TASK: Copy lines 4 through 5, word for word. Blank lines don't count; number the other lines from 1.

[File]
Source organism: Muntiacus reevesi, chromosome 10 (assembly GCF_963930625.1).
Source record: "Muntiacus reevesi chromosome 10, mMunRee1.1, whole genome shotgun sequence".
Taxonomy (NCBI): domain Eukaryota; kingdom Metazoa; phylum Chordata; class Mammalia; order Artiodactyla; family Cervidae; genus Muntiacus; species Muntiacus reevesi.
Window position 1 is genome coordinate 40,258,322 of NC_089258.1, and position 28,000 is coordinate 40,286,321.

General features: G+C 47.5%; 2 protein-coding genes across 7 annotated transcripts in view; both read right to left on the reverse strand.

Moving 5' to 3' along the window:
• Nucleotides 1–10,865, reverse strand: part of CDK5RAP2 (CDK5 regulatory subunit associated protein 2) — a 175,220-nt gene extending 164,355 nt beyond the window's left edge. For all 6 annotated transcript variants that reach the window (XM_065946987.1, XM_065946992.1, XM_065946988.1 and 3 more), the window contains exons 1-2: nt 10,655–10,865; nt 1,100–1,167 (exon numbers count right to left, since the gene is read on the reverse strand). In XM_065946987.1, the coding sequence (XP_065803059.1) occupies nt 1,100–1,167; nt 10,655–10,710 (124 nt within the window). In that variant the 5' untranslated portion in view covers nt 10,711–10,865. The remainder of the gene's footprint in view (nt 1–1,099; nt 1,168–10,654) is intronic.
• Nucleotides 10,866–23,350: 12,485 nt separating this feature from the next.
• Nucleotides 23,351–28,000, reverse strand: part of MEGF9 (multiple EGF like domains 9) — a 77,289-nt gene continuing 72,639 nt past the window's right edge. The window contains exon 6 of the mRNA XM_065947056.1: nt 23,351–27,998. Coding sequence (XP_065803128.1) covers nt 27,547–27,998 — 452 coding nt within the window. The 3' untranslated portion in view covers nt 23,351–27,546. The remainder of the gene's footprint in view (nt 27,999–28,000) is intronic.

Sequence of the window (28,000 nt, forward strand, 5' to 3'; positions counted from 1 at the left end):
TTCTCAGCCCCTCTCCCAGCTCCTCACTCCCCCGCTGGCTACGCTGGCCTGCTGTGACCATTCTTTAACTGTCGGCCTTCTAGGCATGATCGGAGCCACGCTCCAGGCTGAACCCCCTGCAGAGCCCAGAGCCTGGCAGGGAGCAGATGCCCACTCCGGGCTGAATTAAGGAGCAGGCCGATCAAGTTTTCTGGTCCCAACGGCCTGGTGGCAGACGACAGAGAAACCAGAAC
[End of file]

Window position 1 is genome coordinate 40,258,322 of NC_089258.1, and position 28,000 is coordinate 40,286,321.

General features: G+C 47.5%; 2 protein-coding genes across 7 annotated transcripts in view; both read right to left on the reverse strand.